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Volume 27, Number 8—August 2021

Comparison of Lyme Disease in the United States and Europe

Adriana R. MarquesComments to Author , Franc Strle, and Gary P. Wormser
Author affiliations: National Institutes of Health, Bethesda, Maryland, USA (A.R. Marques); University Medical Centre Ljubljana, Ljubljana, Slovenia (F. Strle); New York Medical College, Valhalla, New York, USA (G.P. Wormser)

Main Article

Table 3

Lyme disease clinical manifestations in the United States and Europe

Manifestation United States Europe
Radicular pain from Lyme neuroborreliosis
Less common in the United States*
More common in Europe
Lyme arthritis
More common in the United States in untreated patients with erythema migrans; may have septic arthritis-like presentation in children
Occurs in Europe; more commonly associated with Borrelia burgdorferi sensu stricto; septic arthritis-like manifestation in children seems to be rare
Acrodermatitis chronica atrophicans
No autochthonous US cases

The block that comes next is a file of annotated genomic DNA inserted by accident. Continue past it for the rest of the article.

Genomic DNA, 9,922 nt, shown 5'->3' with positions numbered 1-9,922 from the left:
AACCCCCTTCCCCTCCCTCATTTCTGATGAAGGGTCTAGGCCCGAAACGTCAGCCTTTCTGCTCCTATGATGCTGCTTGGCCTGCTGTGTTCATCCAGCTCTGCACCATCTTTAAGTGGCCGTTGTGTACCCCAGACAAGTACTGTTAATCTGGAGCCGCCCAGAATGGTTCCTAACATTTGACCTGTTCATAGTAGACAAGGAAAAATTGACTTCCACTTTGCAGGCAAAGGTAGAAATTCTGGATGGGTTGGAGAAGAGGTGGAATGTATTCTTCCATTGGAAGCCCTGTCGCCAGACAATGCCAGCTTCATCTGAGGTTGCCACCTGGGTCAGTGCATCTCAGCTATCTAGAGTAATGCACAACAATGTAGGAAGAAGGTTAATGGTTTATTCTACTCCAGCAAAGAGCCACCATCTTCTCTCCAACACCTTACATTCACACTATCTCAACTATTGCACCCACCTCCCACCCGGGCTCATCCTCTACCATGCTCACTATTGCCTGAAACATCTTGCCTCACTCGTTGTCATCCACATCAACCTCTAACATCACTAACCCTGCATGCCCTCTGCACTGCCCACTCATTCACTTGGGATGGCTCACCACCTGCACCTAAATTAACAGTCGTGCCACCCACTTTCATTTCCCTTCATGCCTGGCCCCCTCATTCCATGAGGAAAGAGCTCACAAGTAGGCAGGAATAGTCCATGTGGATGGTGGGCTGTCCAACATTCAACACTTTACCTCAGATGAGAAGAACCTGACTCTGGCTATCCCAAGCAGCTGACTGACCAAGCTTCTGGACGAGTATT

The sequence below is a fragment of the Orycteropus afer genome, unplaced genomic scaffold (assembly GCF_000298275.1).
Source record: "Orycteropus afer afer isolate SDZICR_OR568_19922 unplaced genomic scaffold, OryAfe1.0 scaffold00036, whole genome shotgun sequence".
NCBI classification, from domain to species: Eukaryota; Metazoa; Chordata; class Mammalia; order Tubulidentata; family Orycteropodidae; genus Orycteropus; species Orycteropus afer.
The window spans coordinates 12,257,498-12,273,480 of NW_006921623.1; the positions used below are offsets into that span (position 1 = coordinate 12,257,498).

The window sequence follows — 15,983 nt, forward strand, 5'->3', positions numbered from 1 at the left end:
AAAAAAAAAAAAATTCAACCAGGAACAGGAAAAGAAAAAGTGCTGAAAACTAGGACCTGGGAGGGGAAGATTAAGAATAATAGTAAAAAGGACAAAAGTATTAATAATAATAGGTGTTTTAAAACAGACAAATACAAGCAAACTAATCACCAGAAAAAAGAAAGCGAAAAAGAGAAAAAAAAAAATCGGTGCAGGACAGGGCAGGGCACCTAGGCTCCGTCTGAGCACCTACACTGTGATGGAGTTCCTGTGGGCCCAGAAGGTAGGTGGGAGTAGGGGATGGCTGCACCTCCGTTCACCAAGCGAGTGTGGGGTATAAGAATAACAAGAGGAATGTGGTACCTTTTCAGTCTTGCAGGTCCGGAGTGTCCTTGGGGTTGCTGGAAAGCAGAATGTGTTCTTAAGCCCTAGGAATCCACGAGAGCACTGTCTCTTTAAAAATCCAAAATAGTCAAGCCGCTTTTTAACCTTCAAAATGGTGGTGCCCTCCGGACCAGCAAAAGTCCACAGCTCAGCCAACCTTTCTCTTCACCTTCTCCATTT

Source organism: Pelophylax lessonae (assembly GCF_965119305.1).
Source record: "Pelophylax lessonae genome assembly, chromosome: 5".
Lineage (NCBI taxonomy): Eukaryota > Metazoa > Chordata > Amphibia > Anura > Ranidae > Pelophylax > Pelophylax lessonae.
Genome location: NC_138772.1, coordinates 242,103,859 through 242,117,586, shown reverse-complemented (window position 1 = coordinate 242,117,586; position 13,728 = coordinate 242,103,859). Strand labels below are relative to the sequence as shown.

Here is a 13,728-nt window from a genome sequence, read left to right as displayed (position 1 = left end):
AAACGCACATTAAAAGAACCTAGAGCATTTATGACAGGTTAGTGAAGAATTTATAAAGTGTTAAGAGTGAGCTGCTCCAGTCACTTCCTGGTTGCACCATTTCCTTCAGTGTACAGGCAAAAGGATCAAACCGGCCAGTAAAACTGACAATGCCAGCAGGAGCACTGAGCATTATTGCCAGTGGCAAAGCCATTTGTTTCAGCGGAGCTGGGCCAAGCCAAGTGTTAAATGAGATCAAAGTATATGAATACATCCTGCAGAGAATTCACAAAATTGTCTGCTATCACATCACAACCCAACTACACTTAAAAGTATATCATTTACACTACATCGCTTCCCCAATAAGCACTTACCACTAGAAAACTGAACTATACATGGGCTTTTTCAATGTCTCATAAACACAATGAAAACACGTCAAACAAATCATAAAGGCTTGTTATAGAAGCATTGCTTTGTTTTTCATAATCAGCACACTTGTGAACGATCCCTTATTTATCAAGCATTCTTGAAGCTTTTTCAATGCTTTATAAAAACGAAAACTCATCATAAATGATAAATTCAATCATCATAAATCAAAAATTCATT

Occurs in Europe (late manifestation)
Borrelial lymphocytoma
No autochthonous US cases
Occurs in Europe
Lyme encephalopathy
Controversial in the United States
Not recognized to occur
Diffuse axonal peripheral neuropathy Controversial in the United States Occurs but only in conjunction with acrodermatitis chronica atrophicans

*More studies, however, are needed.

Main Article

Page created: June 21, 2021
Page updated: July 18, 2021
Page reviewed: July 18, 2021
The conclusions, findings, and opinions expressed by authors contributing to this journal do not necessarily reflect the official position of the U.S. Department of Health and Human Services, the Public Health Service, the Centers for Disease Control and Prevention, or the authors' affiliated institutions. Use of trade names is for identification only and does not imply endorsement by any of the groups named above.